Joint Committee On Human Rights Seventh Report

Crime (International Co-operation) Bill

24. In our Third Report, we made various recommendations about (a) procedures for obtaining customer information orders and account monitoring orders, and (b) the control of cross-border surveillance by police officers from other jurisdictions.[18] In each case, our purpose was to improve protection for the right to respect for private life and the home under ECHR Article 8, and the right to peaceful enjoyment of possessions under P1/1. We also took issue with the Government's assertion that one could rely on the law of other jurisdictions in Schengen states restricting the powers of police officers on UK territory by reference to the requirements of the ECHR.[19]

25. The Government has responded in a letter dated 18 February 2003 to the Chair from Lord Filkin, Parliamentary Under Secretary of State at the Home Office.[20] In relation to customer information orders and account monitoring orders, the Government does not agree that our suggested amendments would be necessary or (in the case of customer information orders) practicable. We draw the correspondence on this point to the attention of each House.

26. In relation to cross-border surveillance, and the extent to which the UK should be able to rely on the law of the jurisdiction from which an officer comes ensuring that the officer will act compatibly with Convention rights, the Government makes the following points—

  • all the Schengen states have incorporated the ECHR into their domestic law;

  • the UK assumes that its European partners in practice act in accordance with their international obligations, including the ECHR;

  • it is extremely unlikely that any Schengen state would derogate from the ECHR in respect of following, on public highways or public transport, people suspected of a limited range of serious criminal offences, and most cases will involve surveillance of that kind;

  • as the nature of the surveillance undertaken in the UK will be substantially similar to that undertaken in the state in which it originates, the Government takes the view that the surveillance, if proportionate in the foreign jurisdiction, would be proportionate in the UK;

  • UK authorities, being contacted by the foreign police officer, would be able to order the surveillance to cease;

  • the Government takes the view that a foreign officer undertaking surveillance in the UK would be a public authority for the purposes of the Human Rights Act 1998, and would be subject to legal obligations and liabilities accordingly.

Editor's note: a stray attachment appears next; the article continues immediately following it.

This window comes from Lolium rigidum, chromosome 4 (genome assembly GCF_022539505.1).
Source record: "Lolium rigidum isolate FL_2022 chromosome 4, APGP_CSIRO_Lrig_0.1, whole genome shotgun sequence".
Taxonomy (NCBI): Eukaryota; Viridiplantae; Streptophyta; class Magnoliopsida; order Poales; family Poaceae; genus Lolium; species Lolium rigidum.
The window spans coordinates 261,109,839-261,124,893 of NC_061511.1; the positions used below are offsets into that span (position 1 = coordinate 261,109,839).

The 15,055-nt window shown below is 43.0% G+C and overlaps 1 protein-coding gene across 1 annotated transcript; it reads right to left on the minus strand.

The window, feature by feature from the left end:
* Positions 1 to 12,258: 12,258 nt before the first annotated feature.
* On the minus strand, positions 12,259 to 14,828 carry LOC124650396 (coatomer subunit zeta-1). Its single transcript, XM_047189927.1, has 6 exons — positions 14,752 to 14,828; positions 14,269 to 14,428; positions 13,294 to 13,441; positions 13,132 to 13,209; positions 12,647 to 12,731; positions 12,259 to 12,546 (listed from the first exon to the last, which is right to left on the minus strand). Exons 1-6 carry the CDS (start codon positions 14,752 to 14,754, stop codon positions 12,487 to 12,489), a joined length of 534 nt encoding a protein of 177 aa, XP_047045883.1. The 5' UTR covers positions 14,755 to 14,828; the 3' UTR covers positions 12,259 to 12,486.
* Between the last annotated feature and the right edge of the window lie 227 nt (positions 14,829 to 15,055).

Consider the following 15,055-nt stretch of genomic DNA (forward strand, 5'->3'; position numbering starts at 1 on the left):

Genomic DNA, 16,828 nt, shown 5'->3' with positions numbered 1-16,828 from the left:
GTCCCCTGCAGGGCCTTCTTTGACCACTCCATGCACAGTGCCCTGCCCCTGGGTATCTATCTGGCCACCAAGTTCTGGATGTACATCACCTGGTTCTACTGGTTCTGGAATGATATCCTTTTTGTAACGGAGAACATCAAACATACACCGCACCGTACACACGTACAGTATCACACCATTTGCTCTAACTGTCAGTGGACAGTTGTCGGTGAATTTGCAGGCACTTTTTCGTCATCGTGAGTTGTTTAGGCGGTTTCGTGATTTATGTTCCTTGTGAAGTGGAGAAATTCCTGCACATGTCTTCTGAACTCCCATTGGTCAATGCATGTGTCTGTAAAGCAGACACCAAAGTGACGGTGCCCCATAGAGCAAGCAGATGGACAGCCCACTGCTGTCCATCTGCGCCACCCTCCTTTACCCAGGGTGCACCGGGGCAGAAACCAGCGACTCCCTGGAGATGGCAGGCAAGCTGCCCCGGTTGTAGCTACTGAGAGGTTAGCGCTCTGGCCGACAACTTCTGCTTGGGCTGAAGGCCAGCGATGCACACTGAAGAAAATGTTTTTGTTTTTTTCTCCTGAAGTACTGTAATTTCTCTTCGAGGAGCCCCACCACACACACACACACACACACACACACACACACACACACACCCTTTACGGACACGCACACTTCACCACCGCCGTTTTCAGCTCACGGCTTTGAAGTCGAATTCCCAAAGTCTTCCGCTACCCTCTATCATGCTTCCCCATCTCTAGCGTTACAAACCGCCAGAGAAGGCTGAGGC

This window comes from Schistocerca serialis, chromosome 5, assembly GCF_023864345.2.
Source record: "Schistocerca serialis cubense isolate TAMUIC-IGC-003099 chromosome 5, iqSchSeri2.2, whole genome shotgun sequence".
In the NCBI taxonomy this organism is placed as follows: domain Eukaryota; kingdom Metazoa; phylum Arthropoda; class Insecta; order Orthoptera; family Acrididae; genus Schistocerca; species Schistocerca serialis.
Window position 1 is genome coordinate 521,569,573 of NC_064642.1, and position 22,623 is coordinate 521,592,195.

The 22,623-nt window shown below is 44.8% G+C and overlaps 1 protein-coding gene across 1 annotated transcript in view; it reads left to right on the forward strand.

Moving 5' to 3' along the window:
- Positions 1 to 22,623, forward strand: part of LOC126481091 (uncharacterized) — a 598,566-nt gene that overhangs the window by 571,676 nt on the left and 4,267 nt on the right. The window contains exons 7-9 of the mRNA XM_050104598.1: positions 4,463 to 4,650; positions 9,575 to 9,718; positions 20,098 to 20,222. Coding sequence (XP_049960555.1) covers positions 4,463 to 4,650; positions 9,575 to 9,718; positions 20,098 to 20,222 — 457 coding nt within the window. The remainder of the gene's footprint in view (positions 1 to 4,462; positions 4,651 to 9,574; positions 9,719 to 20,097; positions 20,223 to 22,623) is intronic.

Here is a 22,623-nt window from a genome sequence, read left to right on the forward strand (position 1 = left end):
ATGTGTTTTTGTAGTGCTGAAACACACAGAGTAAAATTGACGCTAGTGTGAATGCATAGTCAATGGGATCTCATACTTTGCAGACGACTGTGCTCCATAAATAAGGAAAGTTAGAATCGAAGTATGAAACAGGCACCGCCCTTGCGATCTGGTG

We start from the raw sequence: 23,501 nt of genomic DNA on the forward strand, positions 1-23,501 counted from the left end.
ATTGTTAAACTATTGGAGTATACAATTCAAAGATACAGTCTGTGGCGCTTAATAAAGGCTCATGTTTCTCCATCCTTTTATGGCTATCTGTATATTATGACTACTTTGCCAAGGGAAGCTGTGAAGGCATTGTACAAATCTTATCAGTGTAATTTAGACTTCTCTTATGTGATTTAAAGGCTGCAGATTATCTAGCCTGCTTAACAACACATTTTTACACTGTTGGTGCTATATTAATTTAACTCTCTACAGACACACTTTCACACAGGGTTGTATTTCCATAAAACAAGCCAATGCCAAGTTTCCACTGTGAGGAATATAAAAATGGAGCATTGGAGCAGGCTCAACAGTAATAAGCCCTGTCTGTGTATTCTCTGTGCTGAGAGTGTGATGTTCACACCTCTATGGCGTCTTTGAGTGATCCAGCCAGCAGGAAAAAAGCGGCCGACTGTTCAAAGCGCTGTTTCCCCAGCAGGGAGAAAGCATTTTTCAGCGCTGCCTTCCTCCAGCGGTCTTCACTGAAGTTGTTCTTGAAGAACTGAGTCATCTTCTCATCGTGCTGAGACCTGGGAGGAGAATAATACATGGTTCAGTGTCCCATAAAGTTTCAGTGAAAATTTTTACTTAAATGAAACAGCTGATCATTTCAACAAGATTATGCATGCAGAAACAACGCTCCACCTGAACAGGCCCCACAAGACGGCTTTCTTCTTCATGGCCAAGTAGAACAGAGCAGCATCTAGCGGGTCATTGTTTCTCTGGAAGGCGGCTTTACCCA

27. This is a matter which is of pervasive importance to the protection of human rights where EU Member States are implementing EU law in co-operation with agencies from other Member States. In relation to the protection of Convention rights in the United Kingdom, we regard the last of the Government's points as being particularly significant. We draw the Government's response to the attention of each House.

28. We consider it to be important that the line of accountability for actions of the foreign police officer should be clear where cross-border action or co-operation is taking place. In the case of this Bill, we note that a person who claims to have been subject to unlawful surveillance in purported exercise of the power to conduct cross-border surveillance would be entitled to bring the matter before the Investigatory Powers Tribunal established under the Regulation of Investigatory Powers Act 2000, and that the Director General of the National Criminal Intelligence Service would be liable to pay any damages awarded for unlawful surveillance by the foreign police officer.[21] In our view, that sufficiently establishes a line of accountability for the activities of foreign officers under the powers proposed in the Bill.

29. The Government has also considered whether any of the points outlined in the preceding paragraph as safeguards for human rights, or other safeguards suggested previously by the Government, could be placed on the face of the Bill, as we suggested in our Third Report.[22] In the light of those suggestions, and of the debate in the House of Lords in Grand Committee on the Bill, the Government proposed to make two amendments—

  • first, a requirement that the foreign police officer contact a person designated by the Director General of the National Criminal Intelligence Service immediately on arrival in the UK. This provision is now to be found in clause 82(6) of the Bill as amended on Report in the House of Lords;

  • secondly, a provision making it a condition of the lawfulness of surveillance by a foreign officer that the officer does not enter private homes or places inaccessible to the public (now contained in clause 82(4)(b) of the Bill as amended on Report in the House of Lords).

30. We welcome these amendments, which go a significant way to meet to the Committee's concerns about cross-border surveillance.

18   Joint Committee on Human Rights, Third Report of 2002-03, Scrutiny of Bills: Further Progress Report, HL Paper 41/HC 375, p 11, para 15 and pp 13-14, paras 23-24 Back

19   ibid., pp 12-13, paras 17-22 Back

20   Reproduced as an appendix to this Report, Ev 7-9 Back

21   New s. 76A(4) and (5) of the Regulation of Investigatory Powers Act 2000, to be inserted by the Bill. See the letter from Lord Filkin to the Chairman of the House of Lords Select Committee on the Constitution, published in that Committee's First Report for 2002-03, Crime (International Co-operation) Bill [HL], HL Paper 27, p 5 Back

22   Third Report, pp 13-14, paras 23-24 Back

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